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story.lead_photo.caption Ava Cobb dances the role of Cinderella, and Wojciech Ogloza is her Prince in the Northwest Arkansas Ballet Theatre production debuting Feb. 14-15. (Courtesy Photo/NWA Ballet Theatre)

Ballet goers might not expect to laugh at "Cinderella." But Ryan Jolicoeur-Nye, who choreographed the version debuting Feb. 14-15 at Northwest Arkansas Ballet Theatre, expects the audience will -- and so do the dancers portraying the two romantic leads.

"I can only speak for myself, but some of the scenes that include the stepsisters are outrageously funny; they make it hard to keep acting onstage and will have audiences laughing in their seats," says Ava Cobb, who is dancing the role of Cinderella. "There is comedy, love, heartbreak and magic all in one ballet."

FAQ

‘Cinderella’

WHEN — 7 p.m. Feb. 14-15

WHERE — Arend Arts Center at Bentonville High School

COST — $25

INFO — 553-7400, nwaballettheatre.org

Wojciech Ogloza, playing the Prince, says he hopes the interaction with Cinderella's stepfamily "makes the audience bust out in laughter."

"I personally love the playful parts where the Prince and Cinderella get to be playful with flirting and how consumed the Prince becomes with her," he adds. "I would honestly hope what you take from this is that not all ballet is serious or sad. There are some really funny moments in lots of ballets. Also with every serious moment in your life or end of a journey, there is always something to look forward to."

Jolicoeur-Nye, who is also the ballet company's artistic director, says he chose "Cinderella" "for its spectrum of storytelling enchantment. The history of classical ballet is one that is measured by a dance company's ability to present full-length works, taking its audience on a spellbinding journey from start to finish. From lighthearted productions like 'The Nutcracker,' to the tragic love tale of 'Romeo and Juliet,' or the timeless and passionate classic, 'Swan Lake,' Northwest Arkansas Ballet Theatre is thrilled to expand its own repertoire in this historical realm."

It also afforded him the broadest palette as a choreographer.

"My choreography is based primarily off the book, and unlike 'Swan Lake' or 'Giselle,' there is not an iconic original choreography," he says. "There are so many versions and interpretations of the work that it is quite easy to adapt with your own inspiration in mind. Although I have certainly taken some fun liberties with the humor, as far as the choreography, my goal is to tell the story using classical ballet as the language."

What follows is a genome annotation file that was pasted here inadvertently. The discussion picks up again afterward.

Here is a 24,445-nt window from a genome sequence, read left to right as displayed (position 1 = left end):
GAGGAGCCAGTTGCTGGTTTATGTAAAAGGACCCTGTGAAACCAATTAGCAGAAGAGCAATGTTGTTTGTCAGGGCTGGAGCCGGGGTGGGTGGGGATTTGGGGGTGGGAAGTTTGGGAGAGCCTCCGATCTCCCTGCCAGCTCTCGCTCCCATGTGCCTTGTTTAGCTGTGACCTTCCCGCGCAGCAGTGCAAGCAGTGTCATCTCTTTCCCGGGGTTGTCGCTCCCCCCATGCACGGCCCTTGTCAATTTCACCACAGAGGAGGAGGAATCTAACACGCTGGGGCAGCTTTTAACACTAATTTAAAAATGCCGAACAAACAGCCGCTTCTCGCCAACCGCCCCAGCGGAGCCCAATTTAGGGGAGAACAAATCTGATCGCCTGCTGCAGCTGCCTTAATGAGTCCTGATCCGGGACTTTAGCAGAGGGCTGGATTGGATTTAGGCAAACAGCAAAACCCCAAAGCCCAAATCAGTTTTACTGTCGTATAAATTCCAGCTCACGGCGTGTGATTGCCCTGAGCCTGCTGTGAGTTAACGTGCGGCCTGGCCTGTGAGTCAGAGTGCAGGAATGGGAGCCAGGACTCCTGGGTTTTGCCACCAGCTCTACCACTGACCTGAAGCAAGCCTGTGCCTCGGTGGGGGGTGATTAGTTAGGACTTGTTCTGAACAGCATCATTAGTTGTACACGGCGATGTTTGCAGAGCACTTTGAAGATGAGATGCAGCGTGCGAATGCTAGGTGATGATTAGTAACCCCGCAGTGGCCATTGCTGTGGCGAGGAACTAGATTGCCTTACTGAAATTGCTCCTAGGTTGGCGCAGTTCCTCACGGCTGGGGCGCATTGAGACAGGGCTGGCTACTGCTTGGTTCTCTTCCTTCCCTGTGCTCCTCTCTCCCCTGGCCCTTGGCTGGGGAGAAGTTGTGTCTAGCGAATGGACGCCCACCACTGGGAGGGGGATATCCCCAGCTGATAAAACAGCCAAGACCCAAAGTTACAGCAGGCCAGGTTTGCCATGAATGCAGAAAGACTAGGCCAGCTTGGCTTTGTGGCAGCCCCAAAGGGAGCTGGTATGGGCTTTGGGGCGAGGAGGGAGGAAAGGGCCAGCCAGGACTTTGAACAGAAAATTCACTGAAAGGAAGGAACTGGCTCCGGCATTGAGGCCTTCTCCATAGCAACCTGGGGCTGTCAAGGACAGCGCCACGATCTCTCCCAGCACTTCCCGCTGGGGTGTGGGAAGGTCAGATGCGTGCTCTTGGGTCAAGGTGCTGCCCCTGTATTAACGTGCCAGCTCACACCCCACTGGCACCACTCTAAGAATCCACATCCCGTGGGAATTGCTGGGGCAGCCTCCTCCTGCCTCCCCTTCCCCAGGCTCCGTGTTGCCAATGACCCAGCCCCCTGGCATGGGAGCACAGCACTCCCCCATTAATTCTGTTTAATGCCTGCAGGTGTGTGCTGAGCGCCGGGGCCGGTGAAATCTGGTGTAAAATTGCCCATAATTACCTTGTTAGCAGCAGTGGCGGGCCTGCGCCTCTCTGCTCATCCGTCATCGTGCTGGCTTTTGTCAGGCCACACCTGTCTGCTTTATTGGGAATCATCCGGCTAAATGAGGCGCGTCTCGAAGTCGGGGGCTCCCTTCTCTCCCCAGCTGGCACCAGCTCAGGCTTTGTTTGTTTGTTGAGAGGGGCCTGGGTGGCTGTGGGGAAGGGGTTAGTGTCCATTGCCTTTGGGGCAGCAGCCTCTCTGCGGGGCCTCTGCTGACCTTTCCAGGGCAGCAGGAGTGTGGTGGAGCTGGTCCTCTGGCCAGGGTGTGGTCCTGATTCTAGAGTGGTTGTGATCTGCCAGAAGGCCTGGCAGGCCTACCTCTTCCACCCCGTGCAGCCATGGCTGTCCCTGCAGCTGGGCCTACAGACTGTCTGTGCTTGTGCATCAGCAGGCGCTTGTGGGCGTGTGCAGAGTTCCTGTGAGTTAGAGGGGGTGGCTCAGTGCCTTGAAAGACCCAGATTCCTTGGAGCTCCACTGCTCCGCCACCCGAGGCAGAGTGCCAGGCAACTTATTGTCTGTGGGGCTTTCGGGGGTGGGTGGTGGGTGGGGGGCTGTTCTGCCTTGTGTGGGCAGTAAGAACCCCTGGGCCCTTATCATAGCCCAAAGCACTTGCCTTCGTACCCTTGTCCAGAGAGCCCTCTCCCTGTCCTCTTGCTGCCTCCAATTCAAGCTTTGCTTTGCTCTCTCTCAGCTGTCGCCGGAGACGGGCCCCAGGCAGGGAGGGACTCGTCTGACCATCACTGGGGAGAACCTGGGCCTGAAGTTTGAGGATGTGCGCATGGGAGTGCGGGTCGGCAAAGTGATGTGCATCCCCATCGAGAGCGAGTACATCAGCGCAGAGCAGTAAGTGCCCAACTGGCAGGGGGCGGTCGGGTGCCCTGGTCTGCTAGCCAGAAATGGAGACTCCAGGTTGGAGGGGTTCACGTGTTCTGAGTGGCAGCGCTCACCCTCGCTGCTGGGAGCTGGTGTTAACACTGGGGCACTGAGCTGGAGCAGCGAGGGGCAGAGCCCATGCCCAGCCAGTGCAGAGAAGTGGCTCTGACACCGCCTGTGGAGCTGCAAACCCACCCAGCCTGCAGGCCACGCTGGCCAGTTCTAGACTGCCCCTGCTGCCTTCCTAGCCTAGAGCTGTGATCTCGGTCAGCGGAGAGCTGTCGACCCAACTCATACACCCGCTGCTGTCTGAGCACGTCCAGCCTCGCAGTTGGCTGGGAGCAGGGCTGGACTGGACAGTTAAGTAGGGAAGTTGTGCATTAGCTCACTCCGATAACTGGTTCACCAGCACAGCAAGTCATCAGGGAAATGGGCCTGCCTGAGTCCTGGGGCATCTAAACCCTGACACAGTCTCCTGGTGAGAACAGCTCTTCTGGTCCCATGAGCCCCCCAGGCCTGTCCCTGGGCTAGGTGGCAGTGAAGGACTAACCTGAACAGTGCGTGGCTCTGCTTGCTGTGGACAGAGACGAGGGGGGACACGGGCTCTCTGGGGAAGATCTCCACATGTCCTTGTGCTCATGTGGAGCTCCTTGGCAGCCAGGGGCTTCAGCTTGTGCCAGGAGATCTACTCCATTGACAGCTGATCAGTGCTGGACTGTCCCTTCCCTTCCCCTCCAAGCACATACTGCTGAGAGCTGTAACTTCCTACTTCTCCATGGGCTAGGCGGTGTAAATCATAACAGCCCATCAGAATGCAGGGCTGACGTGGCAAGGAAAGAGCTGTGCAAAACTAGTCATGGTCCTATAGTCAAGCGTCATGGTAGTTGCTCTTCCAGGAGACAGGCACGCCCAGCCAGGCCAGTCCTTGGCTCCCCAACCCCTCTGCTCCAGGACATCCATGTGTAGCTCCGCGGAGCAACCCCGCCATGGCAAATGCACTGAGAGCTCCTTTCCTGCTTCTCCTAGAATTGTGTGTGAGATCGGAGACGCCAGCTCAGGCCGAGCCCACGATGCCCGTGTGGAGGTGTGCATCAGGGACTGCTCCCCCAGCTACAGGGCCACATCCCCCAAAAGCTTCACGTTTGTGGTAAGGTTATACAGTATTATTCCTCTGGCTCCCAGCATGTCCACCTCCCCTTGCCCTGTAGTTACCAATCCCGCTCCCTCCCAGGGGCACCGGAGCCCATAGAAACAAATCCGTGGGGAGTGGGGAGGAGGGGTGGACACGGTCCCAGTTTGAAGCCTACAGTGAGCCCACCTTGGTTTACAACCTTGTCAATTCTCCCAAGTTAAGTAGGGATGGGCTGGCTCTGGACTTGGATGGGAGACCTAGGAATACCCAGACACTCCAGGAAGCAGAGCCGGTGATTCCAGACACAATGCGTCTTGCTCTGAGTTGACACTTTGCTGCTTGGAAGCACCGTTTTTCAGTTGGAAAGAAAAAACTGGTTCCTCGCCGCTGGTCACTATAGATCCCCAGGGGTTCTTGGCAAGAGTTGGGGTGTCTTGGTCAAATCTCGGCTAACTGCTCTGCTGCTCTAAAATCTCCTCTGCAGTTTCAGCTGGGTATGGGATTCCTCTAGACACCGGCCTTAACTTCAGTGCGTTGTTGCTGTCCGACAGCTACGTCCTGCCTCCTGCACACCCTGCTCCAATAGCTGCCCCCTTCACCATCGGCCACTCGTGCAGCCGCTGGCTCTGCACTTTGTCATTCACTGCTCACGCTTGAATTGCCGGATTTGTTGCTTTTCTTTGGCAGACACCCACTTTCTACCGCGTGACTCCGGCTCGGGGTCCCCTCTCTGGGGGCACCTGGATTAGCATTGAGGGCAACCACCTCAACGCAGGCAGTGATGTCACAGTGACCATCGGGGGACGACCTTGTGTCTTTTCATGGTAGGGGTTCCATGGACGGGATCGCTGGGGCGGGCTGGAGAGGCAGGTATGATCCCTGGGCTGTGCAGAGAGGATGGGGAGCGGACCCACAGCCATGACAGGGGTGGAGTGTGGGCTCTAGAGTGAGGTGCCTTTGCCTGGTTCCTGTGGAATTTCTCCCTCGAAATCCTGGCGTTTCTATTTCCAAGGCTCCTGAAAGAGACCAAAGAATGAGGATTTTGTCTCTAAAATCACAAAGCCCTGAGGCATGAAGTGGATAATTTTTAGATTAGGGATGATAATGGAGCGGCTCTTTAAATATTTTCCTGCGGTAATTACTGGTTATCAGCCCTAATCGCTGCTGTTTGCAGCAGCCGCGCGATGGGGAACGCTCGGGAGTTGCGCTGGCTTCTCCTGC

Cobb says "Cinderella" is a great place for novice ballet goers to begin.

"I love the role of Cinderella because she is sweet, kind and humble despite her circumstances," says Cobb, who started dancing at the age of 5. "She doesn't let a situation define her attitude. This is my debut in the role of Cinderella, and it's been such a gift to rehearse. Ryan has created a difficult role technically, but perhaps the most challenging -- and most enjoyable -- part is the acting. I get to be a a normal girl whose most imaginative dream comes true, she falls in love, experiences heartbreak and restoration at the end of the ballet. It is a full spectrum of emotion that's been a lovely challenge to portray."

She was a quiet child, adds Cobb, who comes to Northwest Arkansas from Ballet Arizona, and "dance gave me a voice and a place to tell my story like I had never experienced before. That is still true today.

"Watching a ballet is like watching an old silent film," she adds. "The story may not be handed to you in words, but you can understand it perfectly."

"We have to speak through our bodies, which can be a daunting task for people trying to create a storyline," adds Ogloza. "Put yourself in our shoes and try and see what we are saying through our very complex movements. There will always be something for everyone at ballets. Some will stick, and some don't. It's the beauty of art in all forms: It's always open to interpretation."

NAN What's Up on 02/09/2020

Print Headline: Love And Laughter

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